Ancient Seas

The water and sea basins we know today have been on Earth for much longer than the first humans. Clues from the ocean (in the form of seafloor or ice cores, and fossils) can help us learn about how the oceans reached their current state.

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Evidence shows that life probably began in the ocean at least 3.5 billion years ago. Photosynthesis began more than 2.5 billion years ago—the Great Oxidation Event. But it took hundreds of millions of years...
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Monodontids, the group of whales that includes the belugas and narwhals...
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The whales that we see in today's world can broadly be split into two groups:...
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After a few long days of hard work on the island, we were finally able to...

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Offshore Peru, during the Eocene (~56-34 million years ago), showing three archaeocetes (ancient whales), along with a previously described fossil penguin. Top to bottom: Perudyptes devriesi , unnamed protocetid, Ocucajea...
These "elevator" rudists, an ancient bivalve, used one long heavy valve to...
How long have jellyfish lived in the ocean? This jellyfish fossil is from...

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When you're standing in a museum surrounded by fossils, you can almost imagine drifting through time to when long-extinct...
The whales that we see in today's world can broadly be split into two groups: those with teeth (odontocetes), and those that have baleen (mysticetes) instead of teeth. These two groups share a common...
How long have jellyfish lived in the ocean? This jellyfish fossil is from the Cambrian period, more than 500 million years ago. It was found buried in Utah —an area that used to be underwater,...
Hantkenina mexicana -- a foram with elongated shell chambers that lived between 45-49 million years ago, during the Eocene Epoch. This specimen is from marine sediments that were drilled in the...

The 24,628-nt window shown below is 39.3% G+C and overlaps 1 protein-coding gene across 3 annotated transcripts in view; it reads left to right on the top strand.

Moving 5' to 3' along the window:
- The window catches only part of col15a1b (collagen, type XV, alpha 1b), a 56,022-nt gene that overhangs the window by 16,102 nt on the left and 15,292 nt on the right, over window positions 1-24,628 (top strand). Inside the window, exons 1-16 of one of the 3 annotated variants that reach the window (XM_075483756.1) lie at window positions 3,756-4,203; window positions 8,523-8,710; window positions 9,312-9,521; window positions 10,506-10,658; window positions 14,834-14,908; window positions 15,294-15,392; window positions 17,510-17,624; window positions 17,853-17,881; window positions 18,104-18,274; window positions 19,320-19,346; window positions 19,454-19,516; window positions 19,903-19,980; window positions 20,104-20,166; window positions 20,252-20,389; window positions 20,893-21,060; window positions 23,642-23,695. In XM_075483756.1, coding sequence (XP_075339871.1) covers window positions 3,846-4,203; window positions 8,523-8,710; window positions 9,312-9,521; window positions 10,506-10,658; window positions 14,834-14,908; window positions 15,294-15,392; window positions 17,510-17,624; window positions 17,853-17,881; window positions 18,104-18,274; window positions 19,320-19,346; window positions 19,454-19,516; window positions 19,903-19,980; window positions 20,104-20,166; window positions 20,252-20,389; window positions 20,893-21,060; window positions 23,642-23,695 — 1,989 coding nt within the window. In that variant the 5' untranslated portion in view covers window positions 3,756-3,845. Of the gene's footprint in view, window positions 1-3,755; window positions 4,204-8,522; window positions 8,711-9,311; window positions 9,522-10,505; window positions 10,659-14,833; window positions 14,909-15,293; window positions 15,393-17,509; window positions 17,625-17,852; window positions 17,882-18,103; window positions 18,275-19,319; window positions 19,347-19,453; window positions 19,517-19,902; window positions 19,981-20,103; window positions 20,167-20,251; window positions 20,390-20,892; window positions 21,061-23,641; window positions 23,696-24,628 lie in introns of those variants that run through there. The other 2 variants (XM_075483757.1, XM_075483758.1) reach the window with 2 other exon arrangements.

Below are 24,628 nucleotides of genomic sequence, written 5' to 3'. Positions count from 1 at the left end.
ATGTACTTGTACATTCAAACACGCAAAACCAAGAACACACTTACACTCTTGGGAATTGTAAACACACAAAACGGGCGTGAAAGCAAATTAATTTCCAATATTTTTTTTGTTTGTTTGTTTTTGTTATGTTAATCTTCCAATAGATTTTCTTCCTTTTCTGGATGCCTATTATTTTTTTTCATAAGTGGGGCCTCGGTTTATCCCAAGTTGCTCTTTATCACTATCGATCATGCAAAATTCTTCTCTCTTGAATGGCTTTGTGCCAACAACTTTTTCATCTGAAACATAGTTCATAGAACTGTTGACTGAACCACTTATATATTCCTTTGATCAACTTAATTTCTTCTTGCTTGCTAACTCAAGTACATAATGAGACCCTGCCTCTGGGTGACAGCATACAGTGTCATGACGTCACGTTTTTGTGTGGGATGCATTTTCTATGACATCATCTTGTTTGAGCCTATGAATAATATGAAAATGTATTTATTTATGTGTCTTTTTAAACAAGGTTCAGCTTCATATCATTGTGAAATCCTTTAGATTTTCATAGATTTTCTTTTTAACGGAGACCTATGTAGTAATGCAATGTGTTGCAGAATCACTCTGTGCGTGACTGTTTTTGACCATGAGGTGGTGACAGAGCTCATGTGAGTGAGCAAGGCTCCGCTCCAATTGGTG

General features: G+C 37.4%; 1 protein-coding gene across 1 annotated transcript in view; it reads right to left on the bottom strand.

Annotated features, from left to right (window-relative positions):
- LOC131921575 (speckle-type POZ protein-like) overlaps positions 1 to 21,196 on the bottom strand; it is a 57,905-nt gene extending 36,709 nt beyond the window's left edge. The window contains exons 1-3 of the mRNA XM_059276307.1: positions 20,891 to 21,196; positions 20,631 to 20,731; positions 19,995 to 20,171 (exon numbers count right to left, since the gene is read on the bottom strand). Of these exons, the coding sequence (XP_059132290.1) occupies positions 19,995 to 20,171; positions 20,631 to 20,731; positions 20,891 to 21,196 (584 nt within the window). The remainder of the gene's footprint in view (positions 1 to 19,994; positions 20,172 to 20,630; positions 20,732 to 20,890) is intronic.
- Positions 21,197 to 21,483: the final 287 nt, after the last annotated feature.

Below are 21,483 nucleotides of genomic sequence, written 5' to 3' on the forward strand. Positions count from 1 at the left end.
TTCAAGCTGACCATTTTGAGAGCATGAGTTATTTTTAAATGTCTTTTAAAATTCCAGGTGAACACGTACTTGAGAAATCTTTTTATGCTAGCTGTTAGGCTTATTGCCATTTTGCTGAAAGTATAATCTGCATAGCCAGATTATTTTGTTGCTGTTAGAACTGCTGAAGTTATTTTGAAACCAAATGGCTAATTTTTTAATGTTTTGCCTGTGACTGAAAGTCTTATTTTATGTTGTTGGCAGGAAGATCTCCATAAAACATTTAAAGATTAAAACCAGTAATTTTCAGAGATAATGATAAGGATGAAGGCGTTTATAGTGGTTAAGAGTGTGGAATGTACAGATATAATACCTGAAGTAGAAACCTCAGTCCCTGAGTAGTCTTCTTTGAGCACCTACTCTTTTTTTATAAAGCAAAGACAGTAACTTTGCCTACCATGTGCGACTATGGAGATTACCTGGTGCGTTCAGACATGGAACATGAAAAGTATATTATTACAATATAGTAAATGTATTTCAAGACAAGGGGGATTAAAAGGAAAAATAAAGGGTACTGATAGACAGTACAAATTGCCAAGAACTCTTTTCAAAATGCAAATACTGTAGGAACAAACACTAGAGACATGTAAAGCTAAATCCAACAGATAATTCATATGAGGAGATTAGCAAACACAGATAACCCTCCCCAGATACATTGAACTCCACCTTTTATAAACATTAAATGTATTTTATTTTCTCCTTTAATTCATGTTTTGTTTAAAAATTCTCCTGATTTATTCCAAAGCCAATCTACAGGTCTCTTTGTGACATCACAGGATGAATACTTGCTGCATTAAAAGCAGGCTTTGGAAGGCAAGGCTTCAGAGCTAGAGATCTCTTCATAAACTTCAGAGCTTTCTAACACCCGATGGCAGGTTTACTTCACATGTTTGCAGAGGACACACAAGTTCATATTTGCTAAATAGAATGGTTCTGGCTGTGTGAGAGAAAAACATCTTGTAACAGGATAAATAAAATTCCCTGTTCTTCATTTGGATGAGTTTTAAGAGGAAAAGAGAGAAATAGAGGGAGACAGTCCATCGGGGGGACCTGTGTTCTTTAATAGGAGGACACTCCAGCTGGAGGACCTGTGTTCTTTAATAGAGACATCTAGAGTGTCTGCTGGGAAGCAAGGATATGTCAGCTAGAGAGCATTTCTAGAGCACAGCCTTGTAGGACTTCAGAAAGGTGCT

This early whale was well suited to life at sea. But it also may have spent time on land. An ancestor of the right whale , Maiacetus lived 49-40 million years ago. It had flipper-like limbs and...
About 100 million years ago , during the heyday of the dinosaurs, reefs were built by mollusks called rudist clams. Like modern clams, rudists were bivalves , with two shells (or valves) joined at a...
The basic body plans of all modern animals were set during the Cambrian Period, 542 - 488 million years ago. Your friends, family, and pet turtle may not look much like the creatures here. But we and...
An archaeologist arranges a deep-sea core from off the coast of Britain. These cores are long cylinders of the earth's crust, drilled up from beneath the seafloor. When the cores shown here are...
Like the modern nautilus, this relative of modern squid hunted from inside the safe haven of a protective shell. Ammonites went extinct around the same time as the dinosaurs—65 million years ago...
This illustration shows the edge of a warm inland sea during the Cretaceous Period, heyday of the dinosaurs. Constantly shifting sediment supported new groups of organisms, including rudist clams—...
These "elevator" rudists, an ancient bivalve, used one long heavy valve to anchor themselves in the sediment. They used their tentacles (shown here in pink) to filter food from the sea water. And...
Lenticulina secans -- this foram lives on the seafloor. This specimen was collected from ocean sediments in southeast Tanzania. It comes from a time over 92 million years ago when both the polar...
Rudist clams are mollusks that went extinct about 65 million years ago. They were the reef builders of the Cretaceous Period, the heyday of the dinosaurs. Today corals have taken over the role...
During the late Cretaceous period, Kansas was covered by a vast sea. There, scientists have found fossils of Squalicorax sharks (also called crow sharks) that lived 70-80 million years ago. They were...
Not all fossils from the Cambrian period became amulets; instead the extinct Hallucigenia sparsa was notable for its spines.
400 to 1,000 year old bones from an endangered seabird, the Hawaiian petrel. Bones such as these provide a window into the lives of seabirds before and after human arrival in the open ocean...
Today, filter feeders like clams, sponges, krill, baleen whales, fishes, and many others fill the ocean, spending their days filtering and eating tiny particles from the water. But when did the first...
Globotruncana falsostuarti -- a foram that lived about 75 million years ago, during the Cretaceous Period, from southeastern Tanzania. By measuring the chemistry in the shell, scientists can estimate...
A scientific illustration of the most powerful fish of its time, Carcharodon megalodon , which swam the ocean 30 million years ago. This shark may have reached a size of 20 meters/66 feet. Meet other...
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